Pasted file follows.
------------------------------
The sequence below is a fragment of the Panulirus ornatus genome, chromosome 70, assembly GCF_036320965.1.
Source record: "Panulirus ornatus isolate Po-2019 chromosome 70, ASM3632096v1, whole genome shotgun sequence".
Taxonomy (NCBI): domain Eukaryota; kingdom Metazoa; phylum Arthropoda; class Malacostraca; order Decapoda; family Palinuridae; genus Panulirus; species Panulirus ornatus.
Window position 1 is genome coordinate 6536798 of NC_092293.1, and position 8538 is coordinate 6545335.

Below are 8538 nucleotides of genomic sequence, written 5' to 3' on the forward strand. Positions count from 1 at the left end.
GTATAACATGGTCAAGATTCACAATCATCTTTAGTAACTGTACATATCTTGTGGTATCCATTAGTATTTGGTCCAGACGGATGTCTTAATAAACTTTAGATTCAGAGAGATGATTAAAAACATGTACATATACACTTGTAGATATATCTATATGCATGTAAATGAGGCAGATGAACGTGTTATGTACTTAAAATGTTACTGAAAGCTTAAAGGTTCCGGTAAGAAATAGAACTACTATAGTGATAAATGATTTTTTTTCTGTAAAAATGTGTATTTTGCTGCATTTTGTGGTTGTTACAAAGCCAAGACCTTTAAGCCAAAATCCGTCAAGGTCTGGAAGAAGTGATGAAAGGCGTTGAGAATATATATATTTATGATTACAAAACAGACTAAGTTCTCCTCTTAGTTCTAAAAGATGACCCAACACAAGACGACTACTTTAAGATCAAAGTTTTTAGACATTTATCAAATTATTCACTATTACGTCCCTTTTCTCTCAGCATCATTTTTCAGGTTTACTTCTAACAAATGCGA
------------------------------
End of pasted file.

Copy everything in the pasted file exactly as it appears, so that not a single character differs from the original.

The sequence below is a fragment of the Panulirus ornatus genome, chromosome 70, assembly GCF_036320965.1.
Source record: "Panulirus ornatus isolate Po-2019 chromosome 70, ASM3632096v1, whole genome shotgun sequence".
Taxonomy (NCBI): domain Eukaryota; kingdom Metazoa; phylum Arthropoda; class Malacostraca; order Decapoda; family Palinuridae; genus Panulirus; species Panulirus ornatus.
Window position 1 is genome coordinate 6536798 of NC_092293.1, and position 8538 is coordinate 6545335.

Below are 8538 nucleotides of genomic sequence, written 5' to 3' on the forward strand. Positions count from 1 at the left end.
GTATAACATGGTCAAGATTCACAATCATCTTTAGTAACTGTACATATCTTGTGGTATCCATTAGTATTTGGTCCAGACGGATGTCTTAATAAACTTTAGATTCAGAGAGATGATTAAAAACATGTACATATACACTTGTAGATATATCTATATGCATGTAAATGAGGCAGATGAACGTGTTATGTACTTAAAATGTTACTGAAAGCTTAAAGGTTCCGGTAAGAAATAGAACTACTATAGTGATAAATGATTTTTTTTCTGTAAAAATGTGTATTTTGCTGCATTTTGTGGTTGTTACAAAGCCAAGACCTTTAAGCCAAAATCCGTCAAGGTCTGGAAGAAGTGATGAAAGGCGTTGAGAATATATATATTTATGATTACAAAACAGACTAAGTTCTCCTCTTAGTTCTAAAAGATGACCCAACACAAGACGACTACTTTAAGATCAAAGTTTTTAGACATTTATCAAATTATTCACTATTACGTCCCTTTTCTCTCAGCATCATTTTTCAGGTTTACTTCTAACAAATGCGA